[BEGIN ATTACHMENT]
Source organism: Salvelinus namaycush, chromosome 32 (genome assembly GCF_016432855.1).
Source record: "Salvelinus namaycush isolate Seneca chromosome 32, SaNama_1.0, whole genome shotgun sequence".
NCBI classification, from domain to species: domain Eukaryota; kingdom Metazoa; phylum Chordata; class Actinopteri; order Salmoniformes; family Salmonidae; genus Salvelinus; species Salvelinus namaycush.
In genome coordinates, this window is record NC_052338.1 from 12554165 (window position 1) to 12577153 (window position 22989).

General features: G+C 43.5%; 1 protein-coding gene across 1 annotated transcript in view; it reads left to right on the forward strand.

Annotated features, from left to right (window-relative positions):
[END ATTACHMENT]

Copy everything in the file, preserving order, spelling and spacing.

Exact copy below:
Source organism: Salvelinus namaycush, chromosome 32 (genome assembly GCF_016432855.1).
Source record: "Salvelinus namaycush isolate Seneca chromosome 32, SaNama_1.0, whole genome shotgun sequence".
NCBI classification, from domain to species: domain Eukaryota; kingdom Metazoa; phylum Chordata; class Actinopteri; order Salmoniformes; family Salmonidae; genus Salvelinus; species Salvelinus namaycush.
In genome coordinates, this window is record NC_052338.1 from 12554165 (window position 1) to 12577153 (window position 22989).

General features: G+C 43.5%; 1 protein-coding gene across 1 annotated transcript in view; it reads left to right on the forward strand.

Annotated features, from left to right (window-relative positions):